A Swan's Day, Part 4

Swans in the evening on Sacchem Pond.

I love so many things about birds - I love their feathers.  I love how each feather is a different shape, how they all fit together, how they fan out for flying and fold in for resting.  I love how birds teach me that life can turn on a very small thing – that a bird can stay warm in the winter for example, with only a thin layer of downy or oily feathers, exactly as they need.  I love that the feathers of birds are like the petals of flowers. 

I love to watch the swans on Sacchem Pond.  Their whole day is out there in the open.   They dip their long necks into the mud for tasty morsels.  They groom themselves.  They compete for their favorite spot with very specific rules about how they do that.  They occasionally poke each other.  Sometimes they sail, they actually sail, their wings outstretched, rocking stem to stern when they push with their powerful feet.  They stretch their necks together.  They float and float through the passage of time in a simple, basic day.  Their world is defined and known that way, day after night after day, by what the wind will bring through the turning of the sun and the seasons.

My life of course, has more going on, and that has certain advantages. I’m warmer for one thing and I have better food, at least in my opinion.  But I don’t know my life the way they do, through utter dependence on nature, with a body perfectly matched to my place in nature, with nothing less and nothing more.  

I can still watch the swans and learn that with all my complications, I’m still more like them than I know.  I still belong in the day.  I’m still defined by the open sky that plays, layer upon layer, with light from the sun and moon and all of the constellations.  I can still see it all reflecting / refracting through rain and fog and mist and sea and snow - through all the manifestations of our oldest friend, our ancient, sacred water.  I can still trust nature in general and my nature in particular.   I can have my own life, and when many things are happening, I can trust that life fits together in many layers and also in beauty, like feathers on a swan.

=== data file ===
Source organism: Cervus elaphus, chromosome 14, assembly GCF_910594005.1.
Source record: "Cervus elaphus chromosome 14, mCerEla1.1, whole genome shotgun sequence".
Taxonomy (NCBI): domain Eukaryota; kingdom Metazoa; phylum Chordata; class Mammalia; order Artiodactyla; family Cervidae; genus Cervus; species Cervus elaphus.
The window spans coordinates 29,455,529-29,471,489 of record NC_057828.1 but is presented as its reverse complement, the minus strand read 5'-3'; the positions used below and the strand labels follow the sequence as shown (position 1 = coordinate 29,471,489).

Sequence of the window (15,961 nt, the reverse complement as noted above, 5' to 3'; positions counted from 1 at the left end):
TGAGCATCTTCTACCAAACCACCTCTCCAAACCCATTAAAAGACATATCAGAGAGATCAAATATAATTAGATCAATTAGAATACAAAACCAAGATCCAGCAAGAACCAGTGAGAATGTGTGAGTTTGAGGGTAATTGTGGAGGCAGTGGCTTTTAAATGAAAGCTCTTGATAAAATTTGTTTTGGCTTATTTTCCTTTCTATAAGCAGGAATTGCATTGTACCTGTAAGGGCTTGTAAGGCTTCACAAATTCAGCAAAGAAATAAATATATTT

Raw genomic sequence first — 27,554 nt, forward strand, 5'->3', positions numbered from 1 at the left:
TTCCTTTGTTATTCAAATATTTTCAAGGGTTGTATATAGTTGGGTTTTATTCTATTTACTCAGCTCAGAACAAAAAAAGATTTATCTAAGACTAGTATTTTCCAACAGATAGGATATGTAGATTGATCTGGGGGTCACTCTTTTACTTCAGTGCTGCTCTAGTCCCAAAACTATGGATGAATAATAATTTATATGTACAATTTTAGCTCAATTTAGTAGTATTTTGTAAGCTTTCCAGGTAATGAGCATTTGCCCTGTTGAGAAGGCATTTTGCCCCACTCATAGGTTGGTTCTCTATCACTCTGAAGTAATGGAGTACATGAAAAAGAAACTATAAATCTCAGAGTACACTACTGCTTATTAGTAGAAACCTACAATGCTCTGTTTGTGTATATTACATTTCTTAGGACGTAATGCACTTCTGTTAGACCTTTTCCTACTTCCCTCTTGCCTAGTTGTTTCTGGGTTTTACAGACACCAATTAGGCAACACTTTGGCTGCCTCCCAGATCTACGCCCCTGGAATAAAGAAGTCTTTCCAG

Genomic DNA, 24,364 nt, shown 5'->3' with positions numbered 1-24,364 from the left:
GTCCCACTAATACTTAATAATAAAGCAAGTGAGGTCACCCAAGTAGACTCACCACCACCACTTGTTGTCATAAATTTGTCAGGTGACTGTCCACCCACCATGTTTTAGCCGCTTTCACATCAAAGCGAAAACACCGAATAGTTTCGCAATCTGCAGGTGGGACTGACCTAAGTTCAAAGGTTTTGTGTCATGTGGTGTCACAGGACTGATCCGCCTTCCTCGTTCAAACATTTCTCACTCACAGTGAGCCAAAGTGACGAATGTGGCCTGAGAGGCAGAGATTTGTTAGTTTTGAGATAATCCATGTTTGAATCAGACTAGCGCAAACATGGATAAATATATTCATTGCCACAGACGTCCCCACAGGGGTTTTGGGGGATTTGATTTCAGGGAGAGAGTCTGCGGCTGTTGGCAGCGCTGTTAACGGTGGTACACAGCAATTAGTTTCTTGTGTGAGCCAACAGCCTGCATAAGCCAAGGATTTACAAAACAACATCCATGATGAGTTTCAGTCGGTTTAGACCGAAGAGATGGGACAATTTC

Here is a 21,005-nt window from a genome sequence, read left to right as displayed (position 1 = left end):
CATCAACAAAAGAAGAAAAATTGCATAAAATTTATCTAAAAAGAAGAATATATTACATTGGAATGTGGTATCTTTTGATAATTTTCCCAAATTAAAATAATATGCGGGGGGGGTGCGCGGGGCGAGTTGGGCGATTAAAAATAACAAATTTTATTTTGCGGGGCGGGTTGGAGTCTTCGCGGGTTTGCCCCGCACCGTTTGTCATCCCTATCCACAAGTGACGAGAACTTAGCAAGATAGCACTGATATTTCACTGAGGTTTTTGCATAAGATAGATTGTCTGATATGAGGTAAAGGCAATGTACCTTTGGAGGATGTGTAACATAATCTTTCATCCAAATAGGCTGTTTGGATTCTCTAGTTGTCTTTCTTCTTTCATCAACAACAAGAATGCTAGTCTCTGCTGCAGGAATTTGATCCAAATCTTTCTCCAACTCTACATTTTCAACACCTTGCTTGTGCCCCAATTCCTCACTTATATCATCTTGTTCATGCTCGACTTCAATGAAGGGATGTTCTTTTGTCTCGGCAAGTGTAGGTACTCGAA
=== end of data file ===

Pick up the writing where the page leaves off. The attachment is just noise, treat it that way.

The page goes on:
Today would have been my father's 102nd birthday.  He would have loved these swans.  My father lived in nature as his mother and father before him, as an old Russian soul, who loved nothing more than to go into the woods and see if he could find some mushrooms.   He taught us that nature could feed us with food and also with beauty and wonder.  He taught us  that we were able - that we could be strong enough and know enough to live in the natural world.  Most of all, he taught us to love it, really love it, that everything thing we saw and touched in nature was a gift or a treasure or even something holy.  He lived his life that way, tremendously curious, tremendously interested, enthralled with everything he found, and even with all the things that happened in his life, with wars and hardship and illness, I know that he was happy when he was with us and in nature.  That pleases me very much.

My mother, who will be 89 this year, has started reading this blog.  A few times back, she posted a comment, which I thought was very kind and extremely high tech on her part.  My mother says I am my father's daughter, that the way he loved nature is written all over me in everything I do.  There are six of us children.  (I guess when the youngest of us turns 60 in a couple of years I'll have to stop referring to us as children.)  In any case, we live all over the country, but in ways that are always, always deeply connected - to mountains or waterfalls or donkeys or dogs or to gardens or forests or to the ocean.  All of us need the natural world and cannot be ourselves without it.    That pleases me, too.

With all good wishes and hopes and blessings for each of us and for all of us, now and in the coming year.